Your Own Biggest Critic: Internal Auditing and Self-Evaluation

Created 4 months ago
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Do your processes work? At what rates of success? How do you know?

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Auditing is a word most businesses instinctively recoil from with worries about cost, meeting external expectations or being judged unfairly. The prospect of auditing is often considered something best avoided, but there is another way. Audits do not always have to be externally driven. Internal auditing can beat your annual regulatory auditor to the punch on identifying issues, and more importantly, can allow opportunity to improve business through process analysis.

A well-run internal audit program can identify weaknesses and opportunities for improvement. Auditing will help to standardize processes and support predictable outputs that can become measures for growth projections. Internal process auditing has even been shown to improve employee commitment. Staff morale and buy-in naturally follow when management demonstrates a commitment to evaluating the need for things like better tools, work environment and staff training.

When thinking about implementing an internal audit program though, the single most important thing to consider is this; at the end of the day, if your organization isn’t its own biggest critic, someone else will be.  Implementing an internal audit program is not only beneficial, it can be a relatively low cost, self-maintaining system when structured properly. Implementation can be outlined in a few broad steps.

Training

Organizations planning to launch an internal audit program should always begin with training. Cost and length of courses can range from an afternoon to several days and are generally priced commensurate to other industry trainings. Auditor courses are offered throughout the US by many organizations including ISO registrars like BSI, industry organizations like the American Society for Quality (ASQ) and other private third-party providers. Before enrolling in a course, it is important to vet the provider for reputation and knowledge. When dispatching staff to train, instead of sending a single person, send several trusted employees from various roles in the business. Having multiple perspectives on the training and the benefits of auditing will offset the cost of training more than one person and provide a well-rounded vision for the intended program.

Transparency

A second key element to implementing a successful audit program comes in its transparency. Making performance data and process conformance a public conversation ensures ethical auditing and management investment in improvement initiatives. Self-identified issues that are resolved and tracked reflect very positively in the eyes of compliance auditors and provide a company an edge by identifying issues. When employees see management commitment to earnest transparent auditing by giving those with first-hand process experience the opportunity to provide their insight into processes staff become more invested in supporting and executing processes correctly which provides the best of both worlds; engaged staff willing to support the designated process and metrics to reflect the success of (or need to remodel) that process.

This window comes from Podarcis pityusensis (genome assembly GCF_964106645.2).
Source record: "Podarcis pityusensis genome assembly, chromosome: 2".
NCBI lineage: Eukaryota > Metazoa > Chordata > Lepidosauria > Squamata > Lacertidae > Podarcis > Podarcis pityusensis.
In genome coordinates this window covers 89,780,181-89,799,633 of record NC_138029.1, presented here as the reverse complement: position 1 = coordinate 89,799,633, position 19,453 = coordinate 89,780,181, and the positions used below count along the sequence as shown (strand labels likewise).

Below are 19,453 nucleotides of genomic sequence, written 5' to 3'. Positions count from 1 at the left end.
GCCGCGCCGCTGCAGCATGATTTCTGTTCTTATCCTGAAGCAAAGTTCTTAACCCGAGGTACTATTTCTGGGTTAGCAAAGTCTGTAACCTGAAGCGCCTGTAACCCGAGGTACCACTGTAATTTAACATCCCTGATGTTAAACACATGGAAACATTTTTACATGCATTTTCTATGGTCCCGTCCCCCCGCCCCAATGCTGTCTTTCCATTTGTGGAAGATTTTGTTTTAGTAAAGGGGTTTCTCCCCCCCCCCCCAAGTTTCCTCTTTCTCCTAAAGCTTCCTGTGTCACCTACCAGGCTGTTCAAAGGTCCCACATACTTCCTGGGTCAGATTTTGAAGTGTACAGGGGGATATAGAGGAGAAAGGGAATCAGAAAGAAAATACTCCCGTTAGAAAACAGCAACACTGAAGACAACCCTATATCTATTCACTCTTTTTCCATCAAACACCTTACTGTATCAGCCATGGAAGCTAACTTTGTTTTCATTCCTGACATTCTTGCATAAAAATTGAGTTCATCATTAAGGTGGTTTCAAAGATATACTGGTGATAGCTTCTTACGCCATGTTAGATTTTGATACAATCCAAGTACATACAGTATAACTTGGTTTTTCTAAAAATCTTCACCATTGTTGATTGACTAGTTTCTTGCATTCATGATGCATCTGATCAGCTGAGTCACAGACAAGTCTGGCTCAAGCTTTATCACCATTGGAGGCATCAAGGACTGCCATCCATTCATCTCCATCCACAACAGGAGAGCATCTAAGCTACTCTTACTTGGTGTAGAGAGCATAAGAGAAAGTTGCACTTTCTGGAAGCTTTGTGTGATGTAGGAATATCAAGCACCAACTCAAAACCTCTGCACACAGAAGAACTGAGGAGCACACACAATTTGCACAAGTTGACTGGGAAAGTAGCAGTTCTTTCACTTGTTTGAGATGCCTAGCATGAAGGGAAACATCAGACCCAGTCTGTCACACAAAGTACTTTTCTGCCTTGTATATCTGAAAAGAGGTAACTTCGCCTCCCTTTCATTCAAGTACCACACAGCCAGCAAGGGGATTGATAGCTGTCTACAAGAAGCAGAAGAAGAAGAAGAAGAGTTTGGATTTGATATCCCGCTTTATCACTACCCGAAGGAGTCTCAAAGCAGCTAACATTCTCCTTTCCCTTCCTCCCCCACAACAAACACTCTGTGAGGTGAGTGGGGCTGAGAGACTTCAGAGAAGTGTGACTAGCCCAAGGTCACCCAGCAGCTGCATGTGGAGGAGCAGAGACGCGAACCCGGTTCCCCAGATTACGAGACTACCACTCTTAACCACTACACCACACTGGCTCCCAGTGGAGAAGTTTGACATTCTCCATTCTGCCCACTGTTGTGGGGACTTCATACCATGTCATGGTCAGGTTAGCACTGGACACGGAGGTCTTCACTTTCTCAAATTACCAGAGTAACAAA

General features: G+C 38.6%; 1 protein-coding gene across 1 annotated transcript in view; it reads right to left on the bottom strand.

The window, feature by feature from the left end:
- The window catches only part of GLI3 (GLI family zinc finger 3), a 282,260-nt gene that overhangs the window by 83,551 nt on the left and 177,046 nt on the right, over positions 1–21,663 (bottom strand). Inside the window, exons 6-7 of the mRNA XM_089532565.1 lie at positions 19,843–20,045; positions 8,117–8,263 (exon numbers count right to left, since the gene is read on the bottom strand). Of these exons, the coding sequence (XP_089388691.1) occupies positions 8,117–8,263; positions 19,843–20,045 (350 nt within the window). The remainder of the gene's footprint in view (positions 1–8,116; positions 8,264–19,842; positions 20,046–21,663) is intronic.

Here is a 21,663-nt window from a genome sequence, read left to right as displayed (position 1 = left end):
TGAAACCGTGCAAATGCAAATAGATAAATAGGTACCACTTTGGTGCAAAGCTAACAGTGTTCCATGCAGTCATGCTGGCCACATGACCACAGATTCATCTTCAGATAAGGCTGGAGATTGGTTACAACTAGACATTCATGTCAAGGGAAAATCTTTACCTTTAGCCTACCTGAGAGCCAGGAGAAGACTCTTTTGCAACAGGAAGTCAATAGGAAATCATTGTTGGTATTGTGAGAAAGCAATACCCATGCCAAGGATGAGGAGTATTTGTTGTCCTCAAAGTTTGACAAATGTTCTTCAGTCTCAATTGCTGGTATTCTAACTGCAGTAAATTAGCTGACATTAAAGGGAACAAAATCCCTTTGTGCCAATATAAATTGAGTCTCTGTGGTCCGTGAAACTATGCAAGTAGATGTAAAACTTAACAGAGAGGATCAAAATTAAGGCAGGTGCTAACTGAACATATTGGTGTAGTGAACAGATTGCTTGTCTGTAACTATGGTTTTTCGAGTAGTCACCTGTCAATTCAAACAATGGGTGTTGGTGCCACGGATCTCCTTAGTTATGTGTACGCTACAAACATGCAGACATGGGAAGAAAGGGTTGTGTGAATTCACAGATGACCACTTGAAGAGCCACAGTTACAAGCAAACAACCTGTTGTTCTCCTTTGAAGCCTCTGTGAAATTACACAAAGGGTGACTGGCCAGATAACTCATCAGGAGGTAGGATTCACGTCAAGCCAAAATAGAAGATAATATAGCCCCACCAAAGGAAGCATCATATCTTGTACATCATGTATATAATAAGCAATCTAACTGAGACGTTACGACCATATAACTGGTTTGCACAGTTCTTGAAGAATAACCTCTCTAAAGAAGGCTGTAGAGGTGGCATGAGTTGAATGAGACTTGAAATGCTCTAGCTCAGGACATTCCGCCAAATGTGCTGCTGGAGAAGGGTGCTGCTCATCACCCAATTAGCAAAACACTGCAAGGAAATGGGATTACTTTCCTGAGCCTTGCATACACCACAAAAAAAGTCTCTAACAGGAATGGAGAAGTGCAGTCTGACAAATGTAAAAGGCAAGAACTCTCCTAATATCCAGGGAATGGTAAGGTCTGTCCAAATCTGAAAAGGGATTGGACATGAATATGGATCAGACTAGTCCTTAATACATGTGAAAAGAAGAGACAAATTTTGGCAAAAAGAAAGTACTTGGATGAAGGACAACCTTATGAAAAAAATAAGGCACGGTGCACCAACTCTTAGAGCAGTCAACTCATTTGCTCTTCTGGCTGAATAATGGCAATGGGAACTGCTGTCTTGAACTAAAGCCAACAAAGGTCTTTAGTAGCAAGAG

Follow-Through

A final component to successful internal evaluation is committed follow-through to any audit findings. Many companies fail to follow through here. If an audit identifies nonconformances or opportunities to improve and they are ignored it can be demoralizing to everyone involved. A company can’t fix everything at once, but if a pattern of ignoring findings develops it can erode the efficacy and benefits of an audit program. Programs designed with tracking and controls built in can provide assurance that reported issues are addressed and that feedback is recognized. Corrective and Preventative Actions (CAPAs) are an excellent documentation tools for driving actions and ensuring audit findings are consistently resolved. When audit reports are available and everyone is looking at the same data, strategic shifts and process improvement initiatives become less surprising or mysterious.

When internal auditing is founded on solid training and multiple perspectives and remains transparent in action and consistent in response, the benefits provided become myriad. Employees can become more involved, leadership receives honest and measurable feedback, data analysis allows for growth projections and improvement initiatives begin to sprout up providing time and cost savings. When faced with the previously dreaded external audit by a customer or regulatory agency they will be pleasantly surprised to know you speak their language and if a nonconformance is discovered that you have already identified and documented, it will likely be skipped in the external audit report. When you have convinced your auditors that you are making an earnest effort to improve, the dynamic of the relationship shifts to a collegial annual visit with more collaboration than confrontation.

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